Showing posts with label point of view. Show all posts
Showing posts with label point of view. Show all posts

The Two Elements of Point of View


By Karen Cioffi, Children's Writer

 As the title states, there are two elements to point of view (POV).

1. The first element is who’s telling the story.

From whose viewpoint is the story being related to the reader? Or whose story is it?

With this part of POV, you’re choosing the character who is telling the story.With young children’s books, there should be only one POV: that of the protagonist.

When you’re writing in one character’s POV, it’s essential that you don’t accidentally fall into head-hopping.

Head-hopping suddenly brings another character’s POV into the story within the same scene. It may be the same paragraph or the same chapter.

There’s no lead-in to the POV change, which makes it jarring to the reader. It can cause the reader to pause, making him read the passage a few times to get it straight.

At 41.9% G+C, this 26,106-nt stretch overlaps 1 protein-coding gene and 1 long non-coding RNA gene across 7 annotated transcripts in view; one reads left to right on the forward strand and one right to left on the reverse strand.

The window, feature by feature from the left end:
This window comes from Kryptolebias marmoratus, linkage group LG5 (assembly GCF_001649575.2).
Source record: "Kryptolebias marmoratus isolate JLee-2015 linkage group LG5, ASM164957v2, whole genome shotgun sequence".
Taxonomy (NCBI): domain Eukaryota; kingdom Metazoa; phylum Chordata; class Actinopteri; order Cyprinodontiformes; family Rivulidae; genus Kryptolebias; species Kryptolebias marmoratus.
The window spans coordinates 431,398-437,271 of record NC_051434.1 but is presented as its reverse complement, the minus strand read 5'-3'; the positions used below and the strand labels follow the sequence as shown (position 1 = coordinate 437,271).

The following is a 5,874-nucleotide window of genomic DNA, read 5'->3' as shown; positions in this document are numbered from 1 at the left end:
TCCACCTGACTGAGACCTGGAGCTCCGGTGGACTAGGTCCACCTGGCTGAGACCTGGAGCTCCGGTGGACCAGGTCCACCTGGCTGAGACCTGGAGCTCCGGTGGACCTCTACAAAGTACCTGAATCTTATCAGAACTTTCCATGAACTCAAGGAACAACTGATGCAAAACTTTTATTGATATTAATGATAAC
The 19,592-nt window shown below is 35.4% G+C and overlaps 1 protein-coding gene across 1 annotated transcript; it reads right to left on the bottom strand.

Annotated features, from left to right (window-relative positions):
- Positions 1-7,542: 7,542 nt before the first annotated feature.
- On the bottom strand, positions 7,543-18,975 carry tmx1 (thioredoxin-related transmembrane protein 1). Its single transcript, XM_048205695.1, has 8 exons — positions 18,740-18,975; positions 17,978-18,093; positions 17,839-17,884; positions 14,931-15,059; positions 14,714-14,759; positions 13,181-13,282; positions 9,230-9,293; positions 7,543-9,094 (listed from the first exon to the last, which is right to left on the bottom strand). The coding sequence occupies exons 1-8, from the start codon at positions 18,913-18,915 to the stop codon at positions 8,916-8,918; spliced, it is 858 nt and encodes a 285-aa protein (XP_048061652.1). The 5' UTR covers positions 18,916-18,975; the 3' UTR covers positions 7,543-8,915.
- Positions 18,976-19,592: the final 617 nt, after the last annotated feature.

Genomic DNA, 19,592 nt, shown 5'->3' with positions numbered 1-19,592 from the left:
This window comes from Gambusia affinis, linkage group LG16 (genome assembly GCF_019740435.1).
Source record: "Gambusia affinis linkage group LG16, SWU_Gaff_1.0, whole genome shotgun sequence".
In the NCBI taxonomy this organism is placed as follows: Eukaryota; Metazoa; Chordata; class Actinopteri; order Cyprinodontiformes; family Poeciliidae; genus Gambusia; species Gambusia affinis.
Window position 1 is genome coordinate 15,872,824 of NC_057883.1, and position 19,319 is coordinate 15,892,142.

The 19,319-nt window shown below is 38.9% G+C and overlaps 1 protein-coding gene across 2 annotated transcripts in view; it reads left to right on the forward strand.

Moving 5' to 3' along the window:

It may seem that sticking to one POV is an easy thing, but it’s actually a very easy slip to make. You can slip into another character’s POV without even realizing it.

An example:

Jason is the POV character. Ralph is his best friend.

Jason couldn’t wait to tell Ralph his good news. He grabbed Ralph by the arm and spun him around.

“Hey,” Ralph yelled. His immediate thought was to have his fist ready.

This sentence brings Ralph’s POV into the scene as his thoughts are being made known to the reader.

To eliminate it:
Jason couldn’t wait to tell Ralph his good news. He grabbed Ralph by the arm and spun him around.

“Hey,” Ralph yelled, his fist ready to fly.

With this little change, you’re keeping the essence of the scene while also keeping it in Jason’s (the POV character) POV.

Another example.
Jason couldn’t stop thinking of the girl he and Ralph met earlier. And neither could Ralph.

When you slip into another character’s internal thoughts, you’re head-hopping.

See how easy it is to do this-just four little words.

A simple fix:
Jason couldn’t stop thinking of the girl he and Ralph met earlier. He knew Ralph couldn’t either.

According to Jerry Jenkins, “I avoid that [head-hopping] by imagining my Point of View or Perspective Character as my camera—I’m limited to writing only what my character “camera” sees, hears, and knows.”

2. The second element is whether the story is told in first, second, or third person.